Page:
Ribbon Vale Vintage 2018

The Ribbon Vale Project

The Ribbon Vale Project – How Far Have We Come?

It’s almost 20 years to day that we began negotiations with our neighbour, John James, for the purchase of Ribbon Vale.  There was a serendipitous meeting of needs. John, having established the vineyard in 1977, was looking for an exit strategy and we were looking to expand their wine production, through the purchase of a mature, high-quality vineyard.

Ribbon Vale suited the bill perfectly, sharing many key attributes with Moss Wood – similar Wilyabrup soils, cane pruning and of course, it was and remains unirrigated.  The purchase was settled on 1st March, 2000 and we set about putting our own stamp on the property.  What followed has been a fascinating adventure in grapegrowing and winemaking.  We had to update the trellising to the new (at the time) Henry system.  More challengingly, we had to learn how to make wine styles we hadn’t attempted before – Sauvignon Blanc and Merlot.  The latter has required us to play the long game.

Merlot has been a challenge but one we have enjoyed far more than initially expected.  This variety is the most widely planted in Bordeaux and very highly regarded there.  Anyone lucky enough to taste Chateau Petrus or Chateau Cheval Blanc would surely understand why.  Australian Merlot, with very few exceptions, is typically of only moderate quality and usually dismissed as soft, generic dry red.  We admit to making that very criticism ourselves but once we were exposed to high-quality Merlot and how it is made, a whole new world has opened up.  We have had to focus on the wines of Pomerol and St Emilion, looking in depth at their production techniques as well as the demanding task of tasting as many as we can.  Very demanding indeed!

Another twist in the tale is, for Moss Wood we felt and still feel, the Cabernet Sauvignon style from that vineyard isn’t enhanced by the characteristics which Merlot would bring to the blend.  So, with little or no experience we embarked on a very steep learning curve.

Amusingly, once we got to know Merlot, we discovered it shared several traits with Pinot Noir.  Just like its Burgundian cousin, Merlot demands special attention in the vineyard and will only ripen well if the shoots are properly positioned, the canopy is allowing good sunlight penetration and the yield is moderate.  This last point is crucial because Merlot will grow a monumental crop if allowed.  The record under our ownership is 14.6 tonnes/hectare for the 2000 vintage – not bad for an unirrigated vineyard!  Conditions in that year were exceptional and all varieties blitzed their average but we have trimmed it back since.  The long-term yield stands at a still very respectable 7.87 t/ha.  The quality risk is evident when we note that in the relatively warm year of 2000, the vines needed an extra 2 weeks to get all that fruit ripe and even then, sugar levels were only just where we wanted them and likewise colour depth.  Many bad things can happen in 2 weeks, like rain damage and bird attack to name just two and hence the need for careful management.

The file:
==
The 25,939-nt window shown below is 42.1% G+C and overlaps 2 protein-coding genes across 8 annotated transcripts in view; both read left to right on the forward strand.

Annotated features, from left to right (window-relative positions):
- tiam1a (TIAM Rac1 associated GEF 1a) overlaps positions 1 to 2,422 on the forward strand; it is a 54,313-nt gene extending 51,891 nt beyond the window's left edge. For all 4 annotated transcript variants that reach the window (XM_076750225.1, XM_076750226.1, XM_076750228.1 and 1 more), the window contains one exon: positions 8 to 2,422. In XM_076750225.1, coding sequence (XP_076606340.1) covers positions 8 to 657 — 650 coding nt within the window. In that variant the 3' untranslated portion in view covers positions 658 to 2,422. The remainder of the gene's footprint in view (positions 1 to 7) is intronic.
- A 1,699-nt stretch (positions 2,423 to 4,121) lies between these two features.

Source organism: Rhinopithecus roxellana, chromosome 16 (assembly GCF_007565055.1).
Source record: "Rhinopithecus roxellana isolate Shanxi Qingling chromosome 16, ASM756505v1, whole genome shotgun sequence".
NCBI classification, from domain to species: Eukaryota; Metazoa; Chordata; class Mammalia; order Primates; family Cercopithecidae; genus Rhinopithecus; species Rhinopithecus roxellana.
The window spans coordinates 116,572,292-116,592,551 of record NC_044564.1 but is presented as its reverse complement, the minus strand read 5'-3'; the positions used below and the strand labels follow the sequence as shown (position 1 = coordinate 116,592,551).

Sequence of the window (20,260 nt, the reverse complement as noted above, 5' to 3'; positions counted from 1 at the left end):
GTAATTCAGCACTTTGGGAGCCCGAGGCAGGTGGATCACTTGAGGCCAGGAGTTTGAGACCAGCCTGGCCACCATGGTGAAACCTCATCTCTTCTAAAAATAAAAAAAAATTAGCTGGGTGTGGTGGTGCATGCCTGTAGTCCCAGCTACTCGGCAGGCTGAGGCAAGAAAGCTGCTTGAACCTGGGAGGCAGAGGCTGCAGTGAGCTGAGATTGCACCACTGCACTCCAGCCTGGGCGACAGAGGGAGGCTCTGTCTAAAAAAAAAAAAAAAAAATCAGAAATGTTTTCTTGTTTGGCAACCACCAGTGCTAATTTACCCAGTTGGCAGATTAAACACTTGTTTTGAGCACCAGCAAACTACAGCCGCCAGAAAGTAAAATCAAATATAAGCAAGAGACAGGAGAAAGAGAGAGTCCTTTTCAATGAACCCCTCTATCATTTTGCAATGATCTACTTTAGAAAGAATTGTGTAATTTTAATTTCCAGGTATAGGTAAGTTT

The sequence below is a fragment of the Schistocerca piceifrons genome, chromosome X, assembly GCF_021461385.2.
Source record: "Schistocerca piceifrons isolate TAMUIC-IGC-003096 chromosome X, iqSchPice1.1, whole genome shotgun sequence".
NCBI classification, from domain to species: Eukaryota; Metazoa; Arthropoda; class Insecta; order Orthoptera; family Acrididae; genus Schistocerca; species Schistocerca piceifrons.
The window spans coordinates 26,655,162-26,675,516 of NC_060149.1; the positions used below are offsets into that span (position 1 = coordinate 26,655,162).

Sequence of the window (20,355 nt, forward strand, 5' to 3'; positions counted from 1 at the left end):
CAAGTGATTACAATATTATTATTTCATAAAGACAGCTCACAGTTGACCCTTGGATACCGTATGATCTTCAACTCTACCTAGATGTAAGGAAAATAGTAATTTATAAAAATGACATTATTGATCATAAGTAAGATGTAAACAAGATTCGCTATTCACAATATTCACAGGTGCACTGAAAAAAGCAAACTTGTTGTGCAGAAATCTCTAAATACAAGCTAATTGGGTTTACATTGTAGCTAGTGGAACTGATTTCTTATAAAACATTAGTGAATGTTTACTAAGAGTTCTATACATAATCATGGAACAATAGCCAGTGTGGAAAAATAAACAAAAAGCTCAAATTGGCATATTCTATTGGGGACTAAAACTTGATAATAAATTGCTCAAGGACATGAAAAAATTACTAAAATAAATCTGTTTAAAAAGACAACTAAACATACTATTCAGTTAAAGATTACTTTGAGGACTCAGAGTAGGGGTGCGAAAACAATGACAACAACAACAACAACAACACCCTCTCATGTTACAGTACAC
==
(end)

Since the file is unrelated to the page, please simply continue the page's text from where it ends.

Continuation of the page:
By the year 2000 we had a long track record of making Cabernet Sauvignon at Moss Wood and this gave us some useful insights into how we might manage this variety at Ribbon Vale.  However, every vineyard is different and we had to come to terms with what the new location required.  For example, the clone planted at Ribbon Vale is SA126, which performs differently to the Houghton selection at Moss Wood.  Even with improved trellising, we still spent several seasons understanding the flavour profile in the grapes and working out what levels of ripeness we should aim for.  Exactly the same is true for Cabernet Franc.

Looking back over this period then, it could be summarised in the following way.  We spent the first decade improving and analysing how the vineyard performed.  As a result, we have spent the second decade seeing a gradual improvement in the quality of the wine style but the job is not yet finished.  We have recently added Petit Verdot and Malbec to the Ribbon Vale vineyard and over the next few years we’ll be able to assess what role they may play in enhancing the Cabernet Sauvignon, in particular.

No doubt customers will have their own views on how the project has gone so far.  For us, we are most proud of the quality of the Merlot.  It’s not so much that we think it’s a better wine than the Cabernet Sauvignon but we are delighted with the overall improvement and are comfortable it is a serious wine, capable of bearing comparison with wines of this style from anywhere in the world.

The Ribbon Vale Cabernet Sauvignon has always been at a higher quality level but we are keen to see it recognised as one of the finest wines in this style from Margaret River.  We have evolved it to the point where its primary fruit characters make it almost the complete wine.  It has gone from requiring a significant blending component of Merlot, typically at least 20%, plus, of course, around 5-10% Cabernet Franc, to now just 1-2% each of these.  If it’s OK with everyone else, we’ll give ourselves a pass mark so far.

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